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Mysight

April 7, 2015

Every once in a while Paul and I will be struck by the beauty of our surroundings, exclaiming to each other how lucky we feel to live where we live. This is not to say that everyone would feel the same; we understand that many of our neighbors would find the Rancho a strange place. Unlike many (most) homes in our town we have no lawn, roses are extinct here, and sprinklers don’t come to hissing life morning and night. Maybe it’s because this place is something we’ve created that we appreciate it so; the same way the parents of an odd looking child look upon it and smile. Still, visitors do proclaim its loveliness, its charms. The intent of this post is to exhibit via photography some of what makes our outdoor spaces so special. Think of them as moments from a sunny spring day, Rancho Reubidoux style.

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incineratorpalo

Our palo verdes are in dazzling bloom and I love seeing them contrasted against weathered wood and deep blue sky.

sibs

A sunny day is an invitation to doze for our chihuahuas, Frito & Inky. Usually camera shy they insist on accompanying me on my photo mission.

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cactusflowers

Unexpected spring blooms have appeared in my vintage water heater planter. Their intensity is not easily captured although this is a close approximation.

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honeylocustagave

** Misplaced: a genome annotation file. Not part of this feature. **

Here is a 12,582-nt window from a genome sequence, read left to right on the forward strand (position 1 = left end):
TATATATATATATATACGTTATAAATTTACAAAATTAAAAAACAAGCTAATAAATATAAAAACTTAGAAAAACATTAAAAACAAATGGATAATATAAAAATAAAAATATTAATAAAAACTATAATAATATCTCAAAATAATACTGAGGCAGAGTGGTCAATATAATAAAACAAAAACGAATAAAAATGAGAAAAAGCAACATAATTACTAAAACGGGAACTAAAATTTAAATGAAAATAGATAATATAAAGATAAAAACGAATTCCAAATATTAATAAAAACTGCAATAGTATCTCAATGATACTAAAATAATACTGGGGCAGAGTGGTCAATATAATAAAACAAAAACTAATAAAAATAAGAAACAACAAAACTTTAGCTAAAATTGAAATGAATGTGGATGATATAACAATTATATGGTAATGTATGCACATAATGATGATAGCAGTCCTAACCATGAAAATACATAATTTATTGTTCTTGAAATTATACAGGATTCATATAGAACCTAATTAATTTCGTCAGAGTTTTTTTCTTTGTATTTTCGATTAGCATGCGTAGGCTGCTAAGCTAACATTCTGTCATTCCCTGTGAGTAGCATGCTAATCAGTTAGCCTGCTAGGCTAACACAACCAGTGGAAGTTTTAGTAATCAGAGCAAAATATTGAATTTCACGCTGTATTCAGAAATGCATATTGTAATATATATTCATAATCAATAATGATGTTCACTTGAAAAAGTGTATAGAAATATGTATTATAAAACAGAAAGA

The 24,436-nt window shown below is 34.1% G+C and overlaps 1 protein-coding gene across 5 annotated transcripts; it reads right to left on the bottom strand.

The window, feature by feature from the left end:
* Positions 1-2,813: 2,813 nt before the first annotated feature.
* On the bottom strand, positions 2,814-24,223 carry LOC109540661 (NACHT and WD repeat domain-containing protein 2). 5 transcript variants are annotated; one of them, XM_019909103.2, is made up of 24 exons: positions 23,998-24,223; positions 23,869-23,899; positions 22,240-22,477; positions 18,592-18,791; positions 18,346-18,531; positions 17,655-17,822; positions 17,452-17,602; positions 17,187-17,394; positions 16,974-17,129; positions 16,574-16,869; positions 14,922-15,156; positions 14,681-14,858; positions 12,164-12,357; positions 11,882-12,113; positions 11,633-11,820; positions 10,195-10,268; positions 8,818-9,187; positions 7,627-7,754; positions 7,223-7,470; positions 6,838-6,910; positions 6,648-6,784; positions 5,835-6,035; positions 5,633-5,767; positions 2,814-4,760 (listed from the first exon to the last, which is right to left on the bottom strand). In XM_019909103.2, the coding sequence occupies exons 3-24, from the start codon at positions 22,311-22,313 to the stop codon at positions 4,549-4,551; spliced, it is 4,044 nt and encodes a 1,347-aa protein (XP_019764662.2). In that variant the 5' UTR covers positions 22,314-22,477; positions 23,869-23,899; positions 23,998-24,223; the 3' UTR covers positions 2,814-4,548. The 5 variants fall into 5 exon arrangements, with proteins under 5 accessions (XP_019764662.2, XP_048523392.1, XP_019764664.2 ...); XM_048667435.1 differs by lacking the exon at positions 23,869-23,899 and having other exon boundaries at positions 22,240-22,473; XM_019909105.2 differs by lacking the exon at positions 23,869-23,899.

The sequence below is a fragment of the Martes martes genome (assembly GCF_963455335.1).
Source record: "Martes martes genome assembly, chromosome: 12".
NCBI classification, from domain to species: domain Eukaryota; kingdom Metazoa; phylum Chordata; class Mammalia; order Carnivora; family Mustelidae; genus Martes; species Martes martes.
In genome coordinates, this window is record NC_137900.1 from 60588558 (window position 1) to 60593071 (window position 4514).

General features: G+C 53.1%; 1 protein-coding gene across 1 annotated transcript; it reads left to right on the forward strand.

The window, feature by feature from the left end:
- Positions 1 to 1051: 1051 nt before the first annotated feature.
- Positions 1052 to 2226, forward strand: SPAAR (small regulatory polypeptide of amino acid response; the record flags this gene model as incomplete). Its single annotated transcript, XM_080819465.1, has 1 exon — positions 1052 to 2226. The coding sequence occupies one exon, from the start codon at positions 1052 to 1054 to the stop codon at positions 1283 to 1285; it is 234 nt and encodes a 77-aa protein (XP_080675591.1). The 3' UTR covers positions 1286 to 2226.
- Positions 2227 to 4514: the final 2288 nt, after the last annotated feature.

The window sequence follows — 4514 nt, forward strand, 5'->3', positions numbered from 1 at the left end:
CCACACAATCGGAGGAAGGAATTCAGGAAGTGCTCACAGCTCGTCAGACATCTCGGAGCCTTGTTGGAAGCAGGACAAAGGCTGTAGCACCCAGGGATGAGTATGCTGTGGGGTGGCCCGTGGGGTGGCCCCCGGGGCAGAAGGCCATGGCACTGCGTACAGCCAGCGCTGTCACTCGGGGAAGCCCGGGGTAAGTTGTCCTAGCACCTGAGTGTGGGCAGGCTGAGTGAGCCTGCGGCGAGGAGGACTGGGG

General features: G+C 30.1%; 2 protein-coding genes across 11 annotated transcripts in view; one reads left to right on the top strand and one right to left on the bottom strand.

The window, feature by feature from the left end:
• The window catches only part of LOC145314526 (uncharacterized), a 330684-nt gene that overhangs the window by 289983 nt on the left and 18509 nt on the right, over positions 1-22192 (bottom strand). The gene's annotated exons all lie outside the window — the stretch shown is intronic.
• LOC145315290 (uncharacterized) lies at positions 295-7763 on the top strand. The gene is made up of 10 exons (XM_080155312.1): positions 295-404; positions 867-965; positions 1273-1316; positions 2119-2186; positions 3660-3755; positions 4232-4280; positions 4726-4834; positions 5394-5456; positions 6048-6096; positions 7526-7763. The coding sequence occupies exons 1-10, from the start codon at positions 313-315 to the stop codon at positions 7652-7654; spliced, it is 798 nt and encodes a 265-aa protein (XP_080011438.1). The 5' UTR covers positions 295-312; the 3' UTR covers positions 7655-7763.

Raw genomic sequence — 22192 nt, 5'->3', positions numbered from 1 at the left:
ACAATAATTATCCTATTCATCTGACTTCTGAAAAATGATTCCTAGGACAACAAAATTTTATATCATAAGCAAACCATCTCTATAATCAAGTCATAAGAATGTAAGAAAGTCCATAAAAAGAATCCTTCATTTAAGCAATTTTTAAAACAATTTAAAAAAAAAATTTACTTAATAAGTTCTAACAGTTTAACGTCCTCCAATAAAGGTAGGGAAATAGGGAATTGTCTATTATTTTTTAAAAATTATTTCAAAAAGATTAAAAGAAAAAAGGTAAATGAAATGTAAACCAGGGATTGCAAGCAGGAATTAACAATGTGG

Our honey locust has exploded in yellow-green foliage that would rival a Vegas show girl’s plumage. It shimmers in the breeze as a nearby agave proudly extends a new stalk.

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hangingshadow

My suspended terra cotta planter allows its acrobatic succulent inhabitants to roam freely.

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fritolooking

I love Frito against a sharp background of pebbles and concrete; the arabesque of stones behind him a striking visual counterpoint. His look of concern suits the newsy black-and-white style.

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birdA bizarre found-art bird was welded of steel rings and features a spot at the tail for a potted plant. I enjoy its curved beak, single eye and flat-footed stance.

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sunhubcaps

This sun was a project using table legs and tin can lids . . . in disrepair now, I can’t bring myself to toss it. I love the inadvertent smaller suns pressed into the ol’ Chevy hubcaps.

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standbys

Displaying the same blankness I’ve seen in line at the unemployment office, these mostly-metal elements await their turn as part of a project or scheme.

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fritostretch

Following me around began to wear on Frito, the warmth of the sun inviting him to nap. I follow suit.